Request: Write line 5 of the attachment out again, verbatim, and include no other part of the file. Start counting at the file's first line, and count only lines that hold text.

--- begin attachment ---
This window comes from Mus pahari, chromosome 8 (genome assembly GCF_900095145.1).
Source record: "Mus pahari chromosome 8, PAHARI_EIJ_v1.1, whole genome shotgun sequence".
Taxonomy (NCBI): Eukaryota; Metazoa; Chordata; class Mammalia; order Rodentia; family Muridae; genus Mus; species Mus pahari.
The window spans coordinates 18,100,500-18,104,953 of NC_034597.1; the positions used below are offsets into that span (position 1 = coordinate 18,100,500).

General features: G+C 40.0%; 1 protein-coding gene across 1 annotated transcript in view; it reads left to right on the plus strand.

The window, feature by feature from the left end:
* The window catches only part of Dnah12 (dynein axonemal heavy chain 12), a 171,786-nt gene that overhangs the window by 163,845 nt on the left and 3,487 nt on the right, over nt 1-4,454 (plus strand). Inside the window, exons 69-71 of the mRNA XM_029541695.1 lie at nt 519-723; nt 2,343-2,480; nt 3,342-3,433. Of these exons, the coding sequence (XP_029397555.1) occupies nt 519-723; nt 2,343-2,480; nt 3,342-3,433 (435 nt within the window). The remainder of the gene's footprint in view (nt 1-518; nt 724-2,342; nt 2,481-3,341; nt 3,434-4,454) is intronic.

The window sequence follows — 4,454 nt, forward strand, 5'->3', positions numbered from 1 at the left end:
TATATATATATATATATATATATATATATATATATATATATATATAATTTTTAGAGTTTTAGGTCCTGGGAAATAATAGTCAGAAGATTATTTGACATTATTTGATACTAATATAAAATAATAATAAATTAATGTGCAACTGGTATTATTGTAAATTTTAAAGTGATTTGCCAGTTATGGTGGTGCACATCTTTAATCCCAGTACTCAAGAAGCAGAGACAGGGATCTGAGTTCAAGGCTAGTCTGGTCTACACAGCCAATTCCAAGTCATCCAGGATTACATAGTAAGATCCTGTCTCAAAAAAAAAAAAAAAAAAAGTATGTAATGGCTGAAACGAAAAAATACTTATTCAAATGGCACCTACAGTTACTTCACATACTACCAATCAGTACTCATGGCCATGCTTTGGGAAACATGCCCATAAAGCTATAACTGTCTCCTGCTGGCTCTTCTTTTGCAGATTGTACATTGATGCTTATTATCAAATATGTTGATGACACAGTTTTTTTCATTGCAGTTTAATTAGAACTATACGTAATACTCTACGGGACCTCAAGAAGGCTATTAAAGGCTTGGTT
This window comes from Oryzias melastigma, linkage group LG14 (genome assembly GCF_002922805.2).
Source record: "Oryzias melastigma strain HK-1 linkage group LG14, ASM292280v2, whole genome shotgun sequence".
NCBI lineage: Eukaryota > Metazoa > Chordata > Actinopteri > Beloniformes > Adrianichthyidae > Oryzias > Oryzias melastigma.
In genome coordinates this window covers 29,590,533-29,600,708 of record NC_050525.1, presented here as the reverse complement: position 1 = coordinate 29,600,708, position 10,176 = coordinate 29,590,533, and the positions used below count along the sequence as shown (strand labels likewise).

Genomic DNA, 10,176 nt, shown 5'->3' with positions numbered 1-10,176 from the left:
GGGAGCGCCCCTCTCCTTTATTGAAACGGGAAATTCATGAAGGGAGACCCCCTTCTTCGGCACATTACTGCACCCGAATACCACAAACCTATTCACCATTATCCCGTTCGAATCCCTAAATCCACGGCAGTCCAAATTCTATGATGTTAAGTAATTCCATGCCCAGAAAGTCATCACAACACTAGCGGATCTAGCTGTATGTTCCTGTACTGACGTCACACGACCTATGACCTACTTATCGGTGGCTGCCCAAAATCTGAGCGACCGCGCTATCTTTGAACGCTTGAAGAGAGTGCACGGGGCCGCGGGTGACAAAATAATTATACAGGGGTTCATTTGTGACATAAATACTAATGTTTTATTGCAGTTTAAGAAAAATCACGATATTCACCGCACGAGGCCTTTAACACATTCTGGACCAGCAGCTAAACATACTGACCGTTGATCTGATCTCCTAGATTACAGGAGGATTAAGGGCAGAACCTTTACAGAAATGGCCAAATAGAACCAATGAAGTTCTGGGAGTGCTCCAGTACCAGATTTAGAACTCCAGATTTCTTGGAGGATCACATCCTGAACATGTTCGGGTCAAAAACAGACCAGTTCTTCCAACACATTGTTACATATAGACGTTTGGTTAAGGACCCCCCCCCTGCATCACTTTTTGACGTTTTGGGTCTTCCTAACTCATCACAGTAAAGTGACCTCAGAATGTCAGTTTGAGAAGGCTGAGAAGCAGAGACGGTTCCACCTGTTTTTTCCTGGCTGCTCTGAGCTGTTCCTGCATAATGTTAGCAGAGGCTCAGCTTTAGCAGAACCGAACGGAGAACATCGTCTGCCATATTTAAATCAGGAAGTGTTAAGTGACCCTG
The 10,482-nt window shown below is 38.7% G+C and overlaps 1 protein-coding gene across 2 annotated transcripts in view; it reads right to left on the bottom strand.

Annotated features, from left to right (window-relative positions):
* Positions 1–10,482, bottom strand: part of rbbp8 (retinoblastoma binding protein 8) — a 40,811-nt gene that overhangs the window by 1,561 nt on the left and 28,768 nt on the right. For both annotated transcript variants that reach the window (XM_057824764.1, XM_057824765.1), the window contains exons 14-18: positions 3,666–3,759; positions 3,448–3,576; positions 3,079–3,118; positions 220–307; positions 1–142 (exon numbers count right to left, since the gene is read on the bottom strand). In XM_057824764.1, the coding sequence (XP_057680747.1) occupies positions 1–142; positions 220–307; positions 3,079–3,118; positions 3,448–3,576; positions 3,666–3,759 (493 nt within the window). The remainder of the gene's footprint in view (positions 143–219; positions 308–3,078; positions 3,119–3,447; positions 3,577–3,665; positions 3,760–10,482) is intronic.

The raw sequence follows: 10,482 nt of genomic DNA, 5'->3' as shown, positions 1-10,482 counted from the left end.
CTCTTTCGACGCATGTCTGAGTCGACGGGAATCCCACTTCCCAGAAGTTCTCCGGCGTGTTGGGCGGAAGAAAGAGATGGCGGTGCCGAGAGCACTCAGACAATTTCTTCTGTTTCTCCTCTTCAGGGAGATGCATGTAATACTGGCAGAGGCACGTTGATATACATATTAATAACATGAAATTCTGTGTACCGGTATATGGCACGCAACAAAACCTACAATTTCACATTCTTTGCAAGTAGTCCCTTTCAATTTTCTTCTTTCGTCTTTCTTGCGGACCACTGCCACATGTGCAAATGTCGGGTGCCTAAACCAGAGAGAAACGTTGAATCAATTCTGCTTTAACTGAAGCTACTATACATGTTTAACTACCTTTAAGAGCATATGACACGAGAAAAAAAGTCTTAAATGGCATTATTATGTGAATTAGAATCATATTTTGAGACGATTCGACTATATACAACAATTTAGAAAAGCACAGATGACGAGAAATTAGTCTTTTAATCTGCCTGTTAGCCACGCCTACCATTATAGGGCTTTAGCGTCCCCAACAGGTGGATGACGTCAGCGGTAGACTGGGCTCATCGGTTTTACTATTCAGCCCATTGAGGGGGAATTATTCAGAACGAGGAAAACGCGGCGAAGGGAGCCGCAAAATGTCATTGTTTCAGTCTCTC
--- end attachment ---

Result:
General features: G+C 40.0%; 1 protein-coding gene across 1 annotated transcript in view; it reads left to right on the plus strand.